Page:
One of the key issues to look at is pressing.  As you can see, he only averages 3.1 pressure regains per 90 min.  If you look at Henderson or Gini Wijnaldum this year, Henderson averages almost 7 and Gini averages 4.8; both are far better at pressing.  But a question that’s worth asking is whether it is Thiago or Bayern’s system?  He was the second-best presser on the team with a success rate of 32.7%,  but when you compare the amount to Liverpool’s press, it is not even close.  In 2018-2019, Thiago made 388 pressure actions – making him the fourth-highest presser at Bayern.  That number would make him seventh on this current Liverpool squad.  Liverpool just presses way more.  So the question is: is he an average-to-not-great presser, or would he excel in a system that gives him more chances?

Based on the numbers, I would say that the big issue was volume.  A full season at Liverpool and he would up those numbers considerably.  If he ended a season as our fourth highest presser, at the current moment, that means he would have almost 100 more pressing actions than he had with Bayern.

Issues / Concerns

On the field, I unable to think of anything.  He is nearly the perfect playmaking central midfielder who also plays defense – and certianly does not shirk his responsibilities there.  If I had to identify a red flag, it is a single one: injuries.  Ignoring his time at Barcelona (where he was rotating with several other players), he was a surefire starter for Bayern, where he has only started 30 games (during a typical 34-game Bundesliga season) once.  Over the past five seasons, he has played in about 75% of eligible games for Bayern.  Looking at a 29-year-old to play in a midfield that already has Henderson, Naby Keita and Alex Oxlade-Chamberlain – all players that have had injury issues – would be a risk.  There is no explaining away the injury history, which makes it a definite concern.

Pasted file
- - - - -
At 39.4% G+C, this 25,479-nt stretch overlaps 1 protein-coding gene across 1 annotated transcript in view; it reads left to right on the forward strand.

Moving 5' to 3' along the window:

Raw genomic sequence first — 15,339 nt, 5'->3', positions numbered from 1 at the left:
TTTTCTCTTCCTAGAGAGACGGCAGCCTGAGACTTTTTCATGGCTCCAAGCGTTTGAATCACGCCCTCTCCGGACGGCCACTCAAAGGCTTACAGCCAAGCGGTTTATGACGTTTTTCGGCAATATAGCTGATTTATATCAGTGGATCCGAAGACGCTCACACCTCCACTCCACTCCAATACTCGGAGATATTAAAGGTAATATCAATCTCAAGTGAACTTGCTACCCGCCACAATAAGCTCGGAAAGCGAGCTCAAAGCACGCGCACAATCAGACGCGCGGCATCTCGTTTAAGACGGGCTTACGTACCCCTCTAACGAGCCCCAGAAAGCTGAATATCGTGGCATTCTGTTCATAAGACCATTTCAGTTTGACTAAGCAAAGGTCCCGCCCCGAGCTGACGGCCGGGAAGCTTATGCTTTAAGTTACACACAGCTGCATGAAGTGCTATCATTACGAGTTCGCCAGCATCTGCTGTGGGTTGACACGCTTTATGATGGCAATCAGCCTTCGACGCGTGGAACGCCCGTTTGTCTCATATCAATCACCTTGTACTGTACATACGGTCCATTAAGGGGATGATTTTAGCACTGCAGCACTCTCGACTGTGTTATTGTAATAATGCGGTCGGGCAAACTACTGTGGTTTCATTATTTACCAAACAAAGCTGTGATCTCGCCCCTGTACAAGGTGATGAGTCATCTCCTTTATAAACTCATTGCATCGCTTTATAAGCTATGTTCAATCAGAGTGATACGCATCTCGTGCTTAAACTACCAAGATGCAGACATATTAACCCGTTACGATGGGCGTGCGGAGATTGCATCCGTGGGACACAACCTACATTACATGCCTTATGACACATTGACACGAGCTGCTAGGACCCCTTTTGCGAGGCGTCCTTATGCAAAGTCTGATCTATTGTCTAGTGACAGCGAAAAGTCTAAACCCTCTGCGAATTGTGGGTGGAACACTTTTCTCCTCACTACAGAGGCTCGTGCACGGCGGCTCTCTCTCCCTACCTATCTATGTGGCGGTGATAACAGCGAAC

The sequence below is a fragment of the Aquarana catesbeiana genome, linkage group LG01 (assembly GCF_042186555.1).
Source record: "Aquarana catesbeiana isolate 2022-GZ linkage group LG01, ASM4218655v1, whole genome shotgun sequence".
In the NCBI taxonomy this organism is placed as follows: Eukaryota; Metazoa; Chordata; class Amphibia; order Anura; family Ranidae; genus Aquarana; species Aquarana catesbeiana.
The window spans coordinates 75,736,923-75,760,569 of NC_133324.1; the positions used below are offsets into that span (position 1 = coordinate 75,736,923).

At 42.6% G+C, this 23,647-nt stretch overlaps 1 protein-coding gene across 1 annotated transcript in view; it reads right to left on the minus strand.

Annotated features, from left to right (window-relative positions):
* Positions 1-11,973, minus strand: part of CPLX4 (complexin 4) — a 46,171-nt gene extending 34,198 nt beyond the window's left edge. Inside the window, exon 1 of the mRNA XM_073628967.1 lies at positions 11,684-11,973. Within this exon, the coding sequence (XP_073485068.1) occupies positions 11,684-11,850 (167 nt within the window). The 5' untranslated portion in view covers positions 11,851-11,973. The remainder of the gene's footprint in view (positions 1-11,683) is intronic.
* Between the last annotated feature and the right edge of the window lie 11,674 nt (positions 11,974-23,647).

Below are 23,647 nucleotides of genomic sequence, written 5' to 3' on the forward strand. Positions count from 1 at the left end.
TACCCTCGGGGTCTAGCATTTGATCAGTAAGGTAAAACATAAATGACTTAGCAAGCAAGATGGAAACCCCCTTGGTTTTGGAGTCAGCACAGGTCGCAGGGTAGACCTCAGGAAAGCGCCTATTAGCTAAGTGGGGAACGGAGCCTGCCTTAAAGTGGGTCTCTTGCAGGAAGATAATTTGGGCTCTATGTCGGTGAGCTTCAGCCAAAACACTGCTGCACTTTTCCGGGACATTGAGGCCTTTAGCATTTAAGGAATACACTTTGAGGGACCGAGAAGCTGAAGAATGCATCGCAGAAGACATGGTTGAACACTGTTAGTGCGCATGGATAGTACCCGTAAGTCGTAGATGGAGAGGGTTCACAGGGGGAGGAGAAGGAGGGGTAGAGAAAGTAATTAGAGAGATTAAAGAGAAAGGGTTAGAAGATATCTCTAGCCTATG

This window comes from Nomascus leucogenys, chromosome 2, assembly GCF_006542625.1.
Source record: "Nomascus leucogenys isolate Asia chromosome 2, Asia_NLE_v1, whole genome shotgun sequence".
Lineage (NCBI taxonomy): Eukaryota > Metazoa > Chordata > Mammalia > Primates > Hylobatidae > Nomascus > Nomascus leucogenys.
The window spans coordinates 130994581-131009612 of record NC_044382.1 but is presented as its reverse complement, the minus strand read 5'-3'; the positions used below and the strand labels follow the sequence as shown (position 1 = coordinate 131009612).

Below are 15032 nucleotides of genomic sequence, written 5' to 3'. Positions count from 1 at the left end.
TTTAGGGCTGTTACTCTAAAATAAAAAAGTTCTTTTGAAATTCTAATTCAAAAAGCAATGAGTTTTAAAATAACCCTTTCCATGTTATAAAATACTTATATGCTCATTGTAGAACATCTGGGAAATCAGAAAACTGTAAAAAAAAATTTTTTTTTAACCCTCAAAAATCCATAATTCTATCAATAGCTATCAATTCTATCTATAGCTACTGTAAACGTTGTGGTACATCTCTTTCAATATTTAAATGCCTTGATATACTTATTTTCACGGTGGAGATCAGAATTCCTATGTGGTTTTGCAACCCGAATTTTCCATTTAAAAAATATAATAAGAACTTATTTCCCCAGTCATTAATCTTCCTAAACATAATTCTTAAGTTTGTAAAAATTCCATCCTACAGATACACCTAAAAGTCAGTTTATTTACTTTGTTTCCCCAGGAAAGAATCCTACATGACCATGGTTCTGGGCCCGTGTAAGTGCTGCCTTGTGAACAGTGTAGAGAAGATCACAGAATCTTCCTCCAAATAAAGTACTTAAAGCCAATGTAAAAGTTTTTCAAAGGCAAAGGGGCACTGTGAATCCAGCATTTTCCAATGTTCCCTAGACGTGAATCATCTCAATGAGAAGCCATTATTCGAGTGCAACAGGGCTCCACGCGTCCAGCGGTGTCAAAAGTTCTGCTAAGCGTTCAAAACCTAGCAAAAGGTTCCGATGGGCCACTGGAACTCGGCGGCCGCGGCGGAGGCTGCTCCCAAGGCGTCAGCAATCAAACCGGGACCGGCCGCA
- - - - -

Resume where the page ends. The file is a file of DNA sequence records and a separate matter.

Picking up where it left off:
On another hand, if you look at the construction of the roster, having Keita, Henderson, Thiago, Wijnaldum and Oxlade-Chamberlain all play 25-28 games over the course of the season, it may be better for a team that is competing yearly in four (or more) competitions.  Having the four of them rotate through midfield positions means everyone will theoretically be fresh all the time.  Plus, it would allow us to bring on players like Curtis Jones – who is ready for a more pronounced role but (in my opinion) not yet ready to play 25-30 games a year for a top-four team.

My assessment is simply this.  Thiago, with no injury concern – even at 29 – is a £75M-80M player.  Adjusted for COVID, it might be £60M.  To get him for £30M is a steal.  Klopp and Edwards would have to know you they would not be getting an everyday player – but the numbers show me that he is absolutely worth it at that price.

What do you think?